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Transport infrastructure investments

Indicator Assessment Created 07 May 2010 Published 03 Sep 2010 Last modified 04 Sep 2015, 06:59 PM
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Indicator codes: TERM 019

Key messages

  • Spending on road infrastructure projects has increased during the period 1992 to 2007 in absolute terms and this sector continues to receive the majority of transport investment. However, other modes of transport (road, rail, inland waterways, sea and air) have also seen an increase in funding during this period.
  • Investment in transport infrastructure in relation to GDP has increased over the 1992 to 2007 period.
  • The EU-12 Member States have seen proportionately greater rises in levels of transport investment than the EU-15 Member States.

Are we giving investment priority to environmentally friendly transport systems?

Investment in transport infrastructure (million Euro) in EEA member countries

Note: Investment in Infrastructure in EEA member countries, in term of million euro. Only those countries (16 in total) for which complete datasets were available for road, rail, inland waterways, sea and air have been included in the figure. They are: Austria, Czech Republic, Denmark, Estonia, Finland, France, Germany, Hungary, Liechtenstein, Lithuania, Norway, Portugal, Slovakia, Spain, Switzerland and the UK.

Data source:

OECD/ITF, Infrastructure investments in million EUR , date of extraction: 17 Apr 09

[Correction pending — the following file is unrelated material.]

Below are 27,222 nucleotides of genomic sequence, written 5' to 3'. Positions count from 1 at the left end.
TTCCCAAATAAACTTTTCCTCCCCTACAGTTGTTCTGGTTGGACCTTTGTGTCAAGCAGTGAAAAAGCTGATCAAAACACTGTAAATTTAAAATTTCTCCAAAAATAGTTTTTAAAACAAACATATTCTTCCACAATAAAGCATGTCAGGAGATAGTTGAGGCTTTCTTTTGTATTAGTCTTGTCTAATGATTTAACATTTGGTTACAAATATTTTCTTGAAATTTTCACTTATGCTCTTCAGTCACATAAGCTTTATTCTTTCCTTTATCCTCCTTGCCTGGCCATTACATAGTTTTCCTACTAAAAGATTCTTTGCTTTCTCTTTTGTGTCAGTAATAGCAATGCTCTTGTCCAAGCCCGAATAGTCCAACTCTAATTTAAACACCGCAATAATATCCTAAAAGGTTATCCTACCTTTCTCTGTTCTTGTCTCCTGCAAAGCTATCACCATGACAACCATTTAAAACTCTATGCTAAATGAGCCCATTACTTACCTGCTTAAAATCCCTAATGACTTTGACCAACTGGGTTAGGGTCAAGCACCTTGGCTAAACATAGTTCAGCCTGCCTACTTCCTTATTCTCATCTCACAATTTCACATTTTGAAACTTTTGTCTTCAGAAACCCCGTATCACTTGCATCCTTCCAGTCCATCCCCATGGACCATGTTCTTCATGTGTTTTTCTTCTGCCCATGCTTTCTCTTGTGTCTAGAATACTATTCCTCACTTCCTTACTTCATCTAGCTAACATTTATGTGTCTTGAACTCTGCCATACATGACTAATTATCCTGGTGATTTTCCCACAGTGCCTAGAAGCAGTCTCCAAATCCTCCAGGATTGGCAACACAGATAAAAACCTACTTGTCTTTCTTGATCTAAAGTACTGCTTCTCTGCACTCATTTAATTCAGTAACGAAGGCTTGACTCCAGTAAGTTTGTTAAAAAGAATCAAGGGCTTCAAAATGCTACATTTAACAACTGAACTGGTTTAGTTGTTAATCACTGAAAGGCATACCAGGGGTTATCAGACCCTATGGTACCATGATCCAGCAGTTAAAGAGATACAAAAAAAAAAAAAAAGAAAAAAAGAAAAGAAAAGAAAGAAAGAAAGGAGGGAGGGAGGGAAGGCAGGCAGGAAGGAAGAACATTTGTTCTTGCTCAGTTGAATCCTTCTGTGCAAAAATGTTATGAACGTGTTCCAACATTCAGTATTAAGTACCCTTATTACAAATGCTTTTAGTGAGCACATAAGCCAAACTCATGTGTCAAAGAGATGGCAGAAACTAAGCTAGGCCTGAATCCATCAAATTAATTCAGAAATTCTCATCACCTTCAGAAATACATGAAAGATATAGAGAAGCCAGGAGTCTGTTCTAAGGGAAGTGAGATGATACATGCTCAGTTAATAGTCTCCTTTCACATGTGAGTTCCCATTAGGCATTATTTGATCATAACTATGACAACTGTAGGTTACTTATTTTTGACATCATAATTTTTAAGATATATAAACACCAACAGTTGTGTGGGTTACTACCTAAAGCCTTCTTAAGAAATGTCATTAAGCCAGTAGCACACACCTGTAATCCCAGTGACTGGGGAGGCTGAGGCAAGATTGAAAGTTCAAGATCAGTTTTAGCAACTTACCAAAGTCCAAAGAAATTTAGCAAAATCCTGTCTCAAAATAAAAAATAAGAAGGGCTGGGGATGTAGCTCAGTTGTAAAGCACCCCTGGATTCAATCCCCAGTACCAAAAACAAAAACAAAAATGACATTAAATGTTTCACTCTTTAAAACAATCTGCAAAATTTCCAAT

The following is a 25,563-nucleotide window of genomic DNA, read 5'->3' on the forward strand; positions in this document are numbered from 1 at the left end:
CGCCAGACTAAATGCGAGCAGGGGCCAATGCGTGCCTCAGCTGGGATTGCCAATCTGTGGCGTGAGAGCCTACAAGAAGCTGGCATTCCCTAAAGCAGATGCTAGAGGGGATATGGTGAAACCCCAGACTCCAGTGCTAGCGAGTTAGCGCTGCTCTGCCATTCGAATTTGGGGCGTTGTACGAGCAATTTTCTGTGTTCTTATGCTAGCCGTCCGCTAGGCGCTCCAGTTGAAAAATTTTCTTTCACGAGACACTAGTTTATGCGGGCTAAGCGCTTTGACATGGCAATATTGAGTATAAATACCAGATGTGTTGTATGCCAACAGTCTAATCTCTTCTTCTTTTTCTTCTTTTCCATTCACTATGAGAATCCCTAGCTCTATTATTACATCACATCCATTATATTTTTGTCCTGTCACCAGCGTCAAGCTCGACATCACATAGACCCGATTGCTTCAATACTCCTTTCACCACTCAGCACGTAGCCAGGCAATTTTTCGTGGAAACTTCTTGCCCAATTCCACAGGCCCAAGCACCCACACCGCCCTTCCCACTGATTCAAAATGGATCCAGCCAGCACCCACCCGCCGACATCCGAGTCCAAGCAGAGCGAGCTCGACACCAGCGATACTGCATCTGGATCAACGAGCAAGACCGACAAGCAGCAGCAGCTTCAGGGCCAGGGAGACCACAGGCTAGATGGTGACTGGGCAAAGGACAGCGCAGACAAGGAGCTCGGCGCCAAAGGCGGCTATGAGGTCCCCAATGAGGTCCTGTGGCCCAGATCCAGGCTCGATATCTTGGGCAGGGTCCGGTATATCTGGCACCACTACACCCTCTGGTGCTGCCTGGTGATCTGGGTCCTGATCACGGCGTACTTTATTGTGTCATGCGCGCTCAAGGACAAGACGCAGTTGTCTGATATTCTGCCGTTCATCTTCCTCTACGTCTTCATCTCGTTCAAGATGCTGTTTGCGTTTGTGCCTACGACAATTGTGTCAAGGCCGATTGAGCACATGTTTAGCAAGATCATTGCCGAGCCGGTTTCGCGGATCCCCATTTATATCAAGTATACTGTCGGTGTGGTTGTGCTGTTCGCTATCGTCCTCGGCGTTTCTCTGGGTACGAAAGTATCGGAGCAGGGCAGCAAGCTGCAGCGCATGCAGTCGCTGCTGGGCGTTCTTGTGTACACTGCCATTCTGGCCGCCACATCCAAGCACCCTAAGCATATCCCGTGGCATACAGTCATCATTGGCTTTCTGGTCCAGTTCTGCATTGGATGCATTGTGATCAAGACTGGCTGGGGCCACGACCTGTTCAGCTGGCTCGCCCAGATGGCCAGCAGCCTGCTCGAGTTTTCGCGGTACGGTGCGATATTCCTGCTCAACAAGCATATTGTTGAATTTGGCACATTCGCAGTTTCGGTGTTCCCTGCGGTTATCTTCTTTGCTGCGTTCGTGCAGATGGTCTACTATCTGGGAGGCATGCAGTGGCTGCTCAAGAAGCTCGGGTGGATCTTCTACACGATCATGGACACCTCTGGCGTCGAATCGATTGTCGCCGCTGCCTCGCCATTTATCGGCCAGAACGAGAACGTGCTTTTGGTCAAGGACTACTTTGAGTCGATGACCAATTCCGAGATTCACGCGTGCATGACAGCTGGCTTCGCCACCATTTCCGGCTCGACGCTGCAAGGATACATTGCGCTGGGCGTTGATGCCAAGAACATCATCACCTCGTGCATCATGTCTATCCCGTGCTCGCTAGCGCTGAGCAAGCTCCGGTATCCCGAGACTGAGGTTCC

Eurostat,  B1GM Gross domestic product at market prices, Table NAMA_GDP_C =  GDP and main components - Current prices, available from the website of Eurostat via following path or direct link:,1136173,0_45570701&_dad=portal&_schema=PORTAL


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Key assessmentFor the 16 Countries included in the EEA-32 analysis, the investment in transport infrastructure in absolute terms has risen steadily from approximately 59 billion of euro to more than 87 billion of euro between 1992 and 2007.
During this period, road infrastructure accounted for the largest yearly expenditure; however, in terms of the proportion of total transport infrastructure spend, road transport's share has declined from 65% to 56%. Meanwhile, rail infrastructure's share of overall investment has increased slightly (26 - 30%), as has airport investment (6 - 9%) and seaport investment (2 - 4 %). Investment in inland waterways has remained fairly steady at around 1.2 - 1.6% of total transport expenditure. Therefore there has been a small shift in percentage terms in transport expenditure towards more environmentally friendly modes such as rail and sea over this period.